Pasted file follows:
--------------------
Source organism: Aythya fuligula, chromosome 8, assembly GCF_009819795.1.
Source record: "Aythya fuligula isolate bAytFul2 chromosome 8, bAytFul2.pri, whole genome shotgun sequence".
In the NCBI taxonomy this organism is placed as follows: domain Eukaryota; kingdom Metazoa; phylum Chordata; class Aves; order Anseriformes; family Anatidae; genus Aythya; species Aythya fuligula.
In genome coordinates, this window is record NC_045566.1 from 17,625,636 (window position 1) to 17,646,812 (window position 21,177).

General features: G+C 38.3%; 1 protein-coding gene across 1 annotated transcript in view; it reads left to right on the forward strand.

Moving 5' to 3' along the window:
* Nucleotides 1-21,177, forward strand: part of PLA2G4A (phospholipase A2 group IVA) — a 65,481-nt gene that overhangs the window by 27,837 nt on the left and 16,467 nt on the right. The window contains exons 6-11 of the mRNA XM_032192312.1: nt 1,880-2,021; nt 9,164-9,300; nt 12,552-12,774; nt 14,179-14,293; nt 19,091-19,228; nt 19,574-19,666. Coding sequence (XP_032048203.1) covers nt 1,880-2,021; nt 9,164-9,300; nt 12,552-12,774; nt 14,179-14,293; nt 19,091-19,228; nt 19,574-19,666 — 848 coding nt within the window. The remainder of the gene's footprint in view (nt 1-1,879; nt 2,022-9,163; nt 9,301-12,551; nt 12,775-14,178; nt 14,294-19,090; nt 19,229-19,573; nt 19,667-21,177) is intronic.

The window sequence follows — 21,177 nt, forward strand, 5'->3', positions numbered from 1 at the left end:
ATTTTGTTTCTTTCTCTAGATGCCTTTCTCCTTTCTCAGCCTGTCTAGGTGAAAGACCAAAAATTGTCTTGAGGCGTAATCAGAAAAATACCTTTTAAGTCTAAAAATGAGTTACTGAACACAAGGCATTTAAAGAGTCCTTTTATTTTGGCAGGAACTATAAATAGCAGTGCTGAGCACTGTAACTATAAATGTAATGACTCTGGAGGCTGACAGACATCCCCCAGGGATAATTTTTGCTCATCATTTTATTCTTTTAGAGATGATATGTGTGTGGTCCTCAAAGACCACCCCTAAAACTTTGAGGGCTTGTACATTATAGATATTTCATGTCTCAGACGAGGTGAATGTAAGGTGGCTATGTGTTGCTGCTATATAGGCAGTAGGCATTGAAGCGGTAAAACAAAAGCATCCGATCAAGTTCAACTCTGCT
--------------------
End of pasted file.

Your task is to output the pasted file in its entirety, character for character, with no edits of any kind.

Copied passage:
Source organism: Aythya fuligula, chromosome 8, assembly GCF_009819795.1.
Source record: "Aythya fuligula isolate bAytFul2 chromosome 8, bAytFul2.pri, whole genome shotgun sequence".
In the NCBI taxonomy this organism is placed as follows: domain Eukaryota; kingdom Metazoa; phylum Chordata; class Aves; order Anseriformes; family Anatidae; genus Aythya; species Aythya fuligula.
In genome coordinates, this window is record NC_045566.1 from 17,625,636 (window position 1) to 17,646,812 (window position 21,177).

General features: G+C 38.3%; 1 protein-coding gene across 1 annotated transcript in view; it reads left to right on the forward strand.

Moving 5' to 3' along the window:
* Nucleotides 1-21,177, forward strand: part of PLA2G4A (phospholipase A2 group IVA) — a 65,481-nt gene that overhangs the window by 27,837 nt on the left and 16,467 nt on the right. The window contains exons 6-11 of the mRNA XM_032192312.1: nt 1,880-2,021; nt 9,164-9,300; nt 12,552-12,774; nt 14,179-14,293; nt 19,091-19,228; nt 19,574-19,666. Coding sequence (XP_032048203.1) covers nt 1,880-2,021; nt 9,164-9,300; nt 12,552-12,774; nt 14,179-14,293; nt 19,091-19,228; nt 19,574-19,666 — 848 coding nt within the window. The remainder of the gene's footprint in view (nt 1-1,879; nt 2,022-9,163; nt 9,301-12,551; nt 12,775-14,178; nt 14,294-19,090; nt 19,229-19,573; nt 19,667-21,177) is intronic.

The window sequence follows — 21,177 nt, forward strand, 5'->3', positions numbered from 1 at the left end:
ATTTTGTTTCTTTCTCTAGATGCCTTTCTCCTTTCTCAGCCTGTCTAGGTGAAAGACCAAAAATTGTCTTGAGGCGTAATCAGAAAAATACCTTTTAAGTCTAAAAATGAGTTACTGAACACAAGGCATTTAAAGAGTCCTTTTATTTTGGCAGGAACTATAAATAGCAGTGCTGAGCACTGTAACTATAAATGTAATGACTCTGGAGGCTGACAGACATCCCCCAGGGATAATTTTTGCTCATCATTTTATTCTTTTAGAGATGATATGTGTGTGGTCCTCAAAGACCACCCCTAAAACTTTGAGGGCTTGTACATTATAGATATTTCATGTCTCAGACGAGGTGAATGTAAGGTGGCTATGTGTTGCTGCTATATAGGCAGTAGGCATTGAAGCGGTAAAACAAAAGCATCCGATCAAGTTCAACTCTGCT